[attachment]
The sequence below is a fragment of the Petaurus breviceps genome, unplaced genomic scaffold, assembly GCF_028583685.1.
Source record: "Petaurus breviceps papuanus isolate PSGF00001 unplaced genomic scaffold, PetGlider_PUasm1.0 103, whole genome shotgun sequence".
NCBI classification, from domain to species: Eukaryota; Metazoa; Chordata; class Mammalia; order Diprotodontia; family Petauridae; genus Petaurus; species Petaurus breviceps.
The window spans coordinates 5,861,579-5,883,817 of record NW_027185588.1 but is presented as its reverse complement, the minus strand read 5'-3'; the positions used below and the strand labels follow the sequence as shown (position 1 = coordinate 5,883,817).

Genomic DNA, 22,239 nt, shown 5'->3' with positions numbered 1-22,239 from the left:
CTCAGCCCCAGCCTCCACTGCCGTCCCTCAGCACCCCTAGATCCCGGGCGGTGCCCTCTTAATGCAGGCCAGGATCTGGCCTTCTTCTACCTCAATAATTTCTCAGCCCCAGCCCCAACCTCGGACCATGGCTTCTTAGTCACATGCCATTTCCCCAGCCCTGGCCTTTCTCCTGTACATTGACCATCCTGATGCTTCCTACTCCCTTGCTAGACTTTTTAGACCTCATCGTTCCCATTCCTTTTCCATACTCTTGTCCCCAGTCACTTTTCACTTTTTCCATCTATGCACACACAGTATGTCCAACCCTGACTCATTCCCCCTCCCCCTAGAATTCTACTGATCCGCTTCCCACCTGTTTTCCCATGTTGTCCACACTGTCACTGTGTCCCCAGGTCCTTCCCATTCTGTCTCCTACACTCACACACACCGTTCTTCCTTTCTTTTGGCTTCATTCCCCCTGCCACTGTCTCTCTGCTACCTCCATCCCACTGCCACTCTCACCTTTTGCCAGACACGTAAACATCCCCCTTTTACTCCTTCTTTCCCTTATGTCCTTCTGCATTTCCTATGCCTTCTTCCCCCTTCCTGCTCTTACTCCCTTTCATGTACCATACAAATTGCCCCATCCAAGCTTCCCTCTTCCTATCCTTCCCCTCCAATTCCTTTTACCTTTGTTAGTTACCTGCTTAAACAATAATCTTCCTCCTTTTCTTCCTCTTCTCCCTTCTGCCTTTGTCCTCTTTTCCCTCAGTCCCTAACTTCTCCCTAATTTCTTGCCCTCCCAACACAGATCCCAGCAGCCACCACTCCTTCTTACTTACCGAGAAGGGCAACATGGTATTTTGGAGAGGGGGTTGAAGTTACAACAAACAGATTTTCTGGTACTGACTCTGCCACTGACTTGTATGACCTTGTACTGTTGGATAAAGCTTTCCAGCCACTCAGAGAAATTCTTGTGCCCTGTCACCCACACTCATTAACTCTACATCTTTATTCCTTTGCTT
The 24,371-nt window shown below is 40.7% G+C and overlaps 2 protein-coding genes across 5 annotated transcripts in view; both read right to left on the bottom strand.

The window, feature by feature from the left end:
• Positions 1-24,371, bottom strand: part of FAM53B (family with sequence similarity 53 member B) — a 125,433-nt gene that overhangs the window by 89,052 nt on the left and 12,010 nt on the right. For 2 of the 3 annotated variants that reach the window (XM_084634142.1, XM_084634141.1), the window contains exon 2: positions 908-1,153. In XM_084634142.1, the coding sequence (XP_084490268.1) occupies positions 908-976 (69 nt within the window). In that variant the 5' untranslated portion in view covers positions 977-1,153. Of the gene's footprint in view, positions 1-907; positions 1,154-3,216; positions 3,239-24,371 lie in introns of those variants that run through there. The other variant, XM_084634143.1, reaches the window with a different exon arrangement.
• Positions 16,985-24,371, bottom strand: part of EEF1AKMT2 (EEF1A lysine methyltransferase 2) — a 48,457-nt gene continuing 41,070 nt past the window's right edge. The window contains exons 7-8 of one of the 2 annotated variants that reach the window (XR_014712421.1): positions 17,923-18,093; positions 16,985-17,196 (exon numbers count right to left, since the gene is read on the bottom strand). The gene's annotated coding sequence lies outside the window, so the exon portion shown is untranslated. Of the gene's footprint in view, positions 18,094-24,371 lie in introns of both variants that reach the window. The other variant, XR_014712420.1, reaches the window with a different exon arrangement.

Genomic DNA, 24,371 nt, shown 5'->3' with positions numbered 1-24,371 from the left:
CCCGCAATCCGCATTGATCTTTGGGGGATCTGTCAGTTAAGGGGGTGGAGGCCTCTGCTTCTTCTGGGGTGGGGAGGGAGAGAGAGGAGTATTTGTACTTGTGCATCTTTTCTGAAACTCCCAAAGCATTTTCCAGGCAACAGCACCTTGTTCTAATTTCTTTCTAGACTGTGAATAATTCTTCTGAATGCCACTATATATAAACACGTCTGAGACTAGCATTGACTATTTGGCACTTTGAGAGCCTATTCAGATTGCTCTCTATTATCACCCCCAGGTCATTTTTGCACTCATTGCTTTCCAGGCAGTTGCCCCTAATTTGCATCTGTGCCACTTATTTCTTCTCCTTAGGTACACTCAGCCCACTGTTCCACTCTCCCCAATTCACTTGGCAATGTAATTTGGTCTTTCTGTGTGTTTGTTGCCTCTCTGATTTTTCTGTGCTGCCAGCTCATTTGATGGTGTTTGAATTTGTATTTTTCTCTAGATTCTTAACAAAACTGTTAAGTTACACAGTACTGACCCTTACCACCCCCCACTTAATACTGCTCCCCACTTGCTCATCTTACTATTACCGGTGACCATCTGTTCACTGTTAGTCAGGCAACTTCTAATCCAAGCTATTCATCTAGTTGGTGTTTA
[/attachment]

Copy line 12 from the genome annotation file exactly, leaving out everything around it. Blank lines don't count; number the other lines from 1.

CCCGCAATCCGCATTGATCTTTGGGGGATCTGTCAGTTAAGGGGGTGGAGGCCTCTGCTTCTTCTGGGGTGGGGAGGGAGAGAGAGGAGTATTTGTACTTGTGCATCTTTTCTGAAACTCCCAAAGCATTTTCCAGGCAACAGCACCTTGTTCTAATTTCTTTCTAGACTGTGAATAATTCTTCTGAATGCCACTATATATAAACACGTCTGAGACTAGCATTGACTATTTGGCACTTTGAGAGCCTATTCAGATTGCTCTCTATTATCACCCCCAGGTCATTTTTGCACTCATTGCTTTCCAGGCAGTTGCCCCTAATTTGCATCTGTGCCACTTATTTCTTCTCCTTAGGTACACTCAGCCCACTGTTCCACTCTCCCCAATTCACTTGGCAATGTAATTTGGTCTTTCTGTGTGTTTGTTGCCTCTCTGATTTTTCTGTGCTGCCAGCTCATTTGATGGTGTTTGAATTTGTATTTTTCTCTAGATTCTTAACAAAACTGTTAAGTTACACAGTACTGACCCTTACCACCCCCCACTTAATACTGCTCCCCACTTGCTCATCTTACTATTACCGGTGACCATCTGTTCACTGTTAGTCAGGCAACTTCTAATCCAAGCTATTCATCTAGTTGGTGTTTA